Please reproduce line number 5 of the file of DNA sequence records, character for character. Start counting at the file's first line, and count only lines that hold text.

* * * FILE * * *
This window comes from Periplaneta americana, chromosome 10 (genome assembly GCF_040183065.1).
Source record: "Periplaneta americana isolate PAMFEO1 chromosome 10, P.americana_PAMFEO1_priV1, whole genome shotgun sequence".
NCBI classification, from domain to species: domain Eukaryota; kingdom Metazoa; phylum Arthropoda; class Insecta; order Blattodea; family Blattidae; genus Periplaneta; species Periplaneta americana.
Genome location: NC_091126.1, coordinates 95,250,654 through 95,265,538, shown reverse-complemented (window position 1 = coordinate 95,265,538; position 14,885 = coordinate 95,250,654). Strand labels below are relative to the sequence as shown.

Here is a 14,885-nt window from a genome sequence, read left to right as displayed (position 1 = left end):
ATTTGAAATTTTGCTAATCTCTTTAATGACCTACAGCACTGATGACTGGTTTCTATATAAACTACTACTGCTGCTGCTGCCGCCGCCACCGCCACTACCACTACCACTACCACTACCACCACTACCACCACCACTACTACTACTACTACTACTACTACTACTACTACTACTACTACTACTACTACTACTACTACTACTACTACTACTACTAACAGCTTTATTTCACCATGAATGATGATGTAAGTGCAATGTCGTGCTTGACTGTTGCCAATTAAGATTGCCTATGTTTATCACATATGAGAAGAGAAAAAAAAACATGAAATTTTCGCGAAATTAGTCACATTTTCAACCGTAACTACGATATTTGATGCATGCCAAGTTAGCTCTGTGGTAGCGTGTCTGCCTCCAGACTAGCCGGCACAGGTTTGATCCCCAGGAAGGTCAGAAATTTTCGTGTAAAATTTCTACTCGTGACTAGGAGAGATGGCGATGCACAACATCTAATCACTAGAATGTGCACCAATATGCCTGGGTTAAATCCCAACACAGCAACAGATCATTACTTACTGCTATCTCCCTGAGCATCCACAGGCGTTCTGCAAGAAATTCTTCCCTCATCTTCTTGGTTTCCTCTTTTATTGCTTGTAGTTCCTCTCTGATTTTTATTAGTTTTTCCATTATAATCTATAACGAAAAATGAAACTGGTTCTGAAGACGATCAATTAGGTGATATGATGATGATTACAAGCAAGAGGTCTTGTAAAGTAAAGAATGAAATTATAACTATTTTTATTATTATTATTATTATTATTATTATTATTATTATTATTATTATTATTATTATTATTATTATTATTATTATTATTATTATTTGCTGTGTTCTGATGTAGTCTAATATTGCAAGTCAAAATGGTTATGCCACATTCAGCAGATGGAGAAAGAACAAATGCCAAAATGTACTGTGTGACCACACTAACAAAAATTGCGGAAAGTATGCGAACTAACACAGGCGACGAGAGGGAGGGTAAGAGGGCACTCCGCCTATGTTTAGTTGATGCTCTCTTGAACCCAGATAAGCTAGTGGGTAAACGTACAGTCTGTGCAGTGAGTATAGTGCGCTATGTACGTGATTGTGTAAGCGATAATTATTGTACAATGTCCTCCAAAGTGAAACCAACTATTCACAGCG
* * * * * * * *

Here is a 14,885-nt window from a genome sequence, read left to right as displayed (position 1 = left end):